(Reuters) - Optimism over trade talks helped European shares close at their highest level in nearly two years on Monday, while a strong earnings report by Ryanair lifted Irish stocks to a more than one-year high.
Tariff-exposed European miners .SXPP and auto and parts makers .SXAPP shot up almost 3%, taking the pan-European STOXX 600 index up 1% to its highest since January 2018.
French stocks .FCHI scaled 12 year highs, while German shares .GDAXI ended at levels not seen since June last year. Among other sectors, a jump in oil prices saw energy shares .SXEP post their best day in seven weeks, while euro zone bank stocks .SX7E jumped 2.5%.
U.S. Commerce Secretary Wilbur Ross said on Sunday licences for U.S. companies to sell components to China’s Huawei Technologies Co would come “very shortly”, adding there was no reason a trade deal could not be on track to be signed this month.
Analysts also pointed to a looming decision on U.S. tariffs on European goods due next week.
“European stocks are higher across the board on expectations that we may see the Trump administration delay fresh tariffs that were suppose to hit EU carmakers,” said Edward Moya, chief market strategist at OANDA.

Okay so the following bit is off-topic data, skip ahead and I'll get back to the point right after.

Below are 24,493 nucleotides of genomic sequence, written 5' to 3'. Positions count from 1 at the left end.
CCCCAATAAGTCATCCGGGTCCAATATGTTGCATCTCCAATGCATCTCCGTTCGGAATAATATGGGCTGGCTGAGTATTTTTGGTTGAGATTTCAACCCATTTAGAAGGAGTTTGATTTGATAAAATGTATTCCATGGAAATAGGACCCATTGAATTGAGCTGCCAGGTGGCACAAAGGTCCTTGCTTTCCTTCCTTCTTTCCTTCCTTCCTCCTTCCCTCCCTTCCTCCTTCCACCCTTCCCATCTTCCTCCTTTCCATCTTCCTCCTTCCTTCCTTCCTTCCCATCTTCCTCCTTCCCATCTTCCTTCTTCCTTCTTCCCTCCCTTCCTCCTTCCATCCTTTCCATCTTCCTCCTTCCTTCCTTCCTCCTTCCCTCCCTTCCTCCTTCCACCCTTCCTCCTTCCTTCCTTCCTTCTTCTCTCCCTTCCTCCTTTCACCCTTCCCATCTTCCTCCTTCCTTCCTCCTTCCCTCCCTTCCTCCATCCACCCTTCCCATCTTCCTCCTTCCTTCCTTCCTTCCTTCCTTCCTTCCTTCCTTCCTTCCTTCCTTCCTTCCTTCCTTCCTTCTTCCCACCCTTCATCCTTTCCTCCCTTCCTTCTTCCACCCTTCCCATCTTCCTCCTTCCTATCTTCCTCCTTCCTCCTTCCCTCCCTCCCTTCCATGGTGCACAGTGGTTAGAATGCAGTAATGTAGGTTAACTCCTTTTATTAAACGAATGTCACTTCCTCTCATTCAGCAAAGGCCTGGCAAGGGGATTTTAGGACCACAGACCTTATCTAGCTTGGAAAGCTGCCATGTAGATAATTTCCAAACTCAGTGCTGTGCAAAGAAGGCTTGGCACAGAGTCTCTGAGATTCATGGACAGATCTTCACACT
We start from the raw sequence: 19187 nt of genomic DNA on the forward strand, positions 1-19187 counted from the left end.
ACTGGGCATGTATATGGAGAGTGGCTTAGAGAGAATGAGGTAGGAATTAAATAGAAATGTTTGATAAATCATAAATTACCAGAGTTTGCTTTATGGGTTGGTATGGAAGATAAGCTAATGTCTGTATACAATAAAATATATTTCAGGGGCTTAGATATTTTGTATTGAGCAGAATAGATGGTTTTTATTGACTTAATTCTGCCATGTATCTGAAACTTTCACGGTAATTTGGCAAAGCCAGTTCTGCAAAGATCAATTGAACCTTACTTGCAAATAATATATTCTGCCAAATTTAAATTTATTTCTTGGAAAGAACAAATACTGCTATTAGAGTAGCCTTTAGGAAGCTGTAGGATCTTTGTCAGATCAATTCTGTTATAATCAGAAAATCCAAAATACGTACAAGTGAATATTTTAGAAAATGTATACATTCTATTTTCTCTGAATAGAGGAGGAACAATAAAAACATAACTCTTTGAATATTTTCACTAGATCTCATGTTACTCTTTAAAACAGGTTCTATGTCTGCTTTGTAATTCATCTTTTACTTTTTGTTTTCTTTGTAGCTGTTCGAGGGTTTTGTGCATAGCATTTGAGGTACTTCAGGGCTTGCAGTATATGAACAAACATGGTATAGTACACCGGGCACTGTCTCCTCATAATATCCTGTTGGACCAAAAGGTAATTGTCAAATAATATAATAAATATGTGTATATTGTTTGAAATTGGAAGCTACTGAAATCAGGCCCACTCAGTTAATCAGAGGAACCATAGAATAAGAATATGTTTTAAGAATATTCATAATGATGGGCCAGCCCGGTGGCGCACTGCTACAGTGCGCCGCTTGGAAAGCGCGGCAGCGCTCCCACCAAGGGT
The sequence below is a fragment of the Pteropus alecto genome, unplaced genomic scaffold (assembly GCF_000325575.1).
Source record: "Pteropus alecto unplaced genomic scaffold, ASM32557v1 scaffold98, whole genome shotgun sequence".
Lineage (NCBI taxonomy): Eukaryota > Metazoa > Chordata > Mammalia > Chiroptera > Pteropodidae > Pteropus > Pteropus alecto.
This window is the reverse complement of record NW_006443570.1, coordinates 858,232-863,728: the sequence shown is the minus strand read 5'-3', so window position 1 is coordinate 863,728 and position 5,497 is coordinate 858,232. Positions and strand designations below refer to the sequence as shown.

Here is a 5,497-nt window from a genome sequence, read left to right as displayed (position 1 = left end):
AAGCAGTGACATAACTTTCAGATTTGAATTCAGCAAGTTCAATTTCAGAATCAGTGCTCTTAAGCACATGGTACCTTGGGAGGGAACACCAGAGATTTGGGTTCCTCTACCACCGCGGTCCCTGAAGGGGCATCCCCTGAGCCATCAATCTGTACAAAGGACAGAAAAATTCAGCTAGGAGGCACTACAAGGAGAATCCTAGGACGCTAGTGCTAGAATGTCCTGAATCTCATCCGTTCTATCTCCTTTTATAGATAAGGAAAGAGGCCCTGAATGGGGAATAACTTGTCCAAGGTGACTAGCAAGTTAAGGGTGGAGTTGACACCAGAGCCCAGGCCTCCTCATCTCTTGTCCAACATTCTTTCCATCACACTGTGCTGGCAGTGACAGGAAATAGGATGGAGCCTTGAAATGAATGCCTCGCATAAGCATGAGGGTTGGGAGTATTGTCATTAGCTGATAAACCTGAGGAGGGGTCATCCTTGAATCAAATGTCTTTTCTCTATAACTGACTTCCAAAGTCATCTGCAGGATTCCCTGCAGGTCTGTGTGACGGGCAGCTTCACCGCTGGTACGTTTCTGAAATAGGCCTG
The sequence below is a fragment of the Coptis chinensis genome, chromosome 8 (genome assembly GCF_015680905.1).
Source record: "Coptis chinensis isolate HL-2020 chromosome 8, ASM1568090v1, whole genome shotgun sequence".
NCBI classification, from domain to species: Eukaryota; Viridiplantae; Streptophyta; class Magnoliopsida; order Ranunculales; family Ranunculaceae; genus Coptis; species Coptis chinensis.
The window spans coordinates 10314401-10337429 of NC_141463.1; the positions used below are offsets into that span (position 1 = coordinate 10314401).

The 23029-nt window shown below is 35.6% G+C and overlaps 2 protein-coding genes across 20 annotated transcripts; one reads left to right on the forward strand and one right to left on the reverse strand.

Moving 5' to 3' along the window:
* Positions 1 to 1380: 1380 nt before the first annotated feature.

“Expectations are growing that we could see the Europeans have a much easier time negotiating with the Trump administration than what we have seen so far with the Chinese,” he said, adding that optimism also stemmed from hopes that new ECB chief Christine Lagarde will deliver fiscal stimulus.
Lagarde is due to deliver her first speech as president of the European Central Bank at an event later in the day. A survey showing rebounding euro zone investor morale in November also added to the positivity.
Europe’s main index had touched its highest since an all-time peak hit in April 2015 during the session to mark a strong start to the week after four weeks of gains.
Siemens Healthineers (SHLG.DE) jumped 9.5% to a record high after it said it expected strong growth to continue next year following a better-than-expected fourth quarter.
Expectations had been low for third-quarter earnings from European companies, and most firms have surpassed estimates four weeks into the reporting season.
London-listed GVC (GVC.L) was the worst performer on STOXX 600, tumbling 10.5%, as British gambling companies were hit after a cross-party group of lawmakers called for a raft of measures to overhaul online casinos and protect vulnerable people.
Meanwhile, investors shrugged off weak manufacturing data from major European regions, even as the factory activity in the bloc’s powerhouse, Germany, remained in recession in October.
Reporting by Susan mathew and Shreyashi Sanyal in Bengaluru; Editing by Patrick Graham, Anil D'Silva and Alison Williams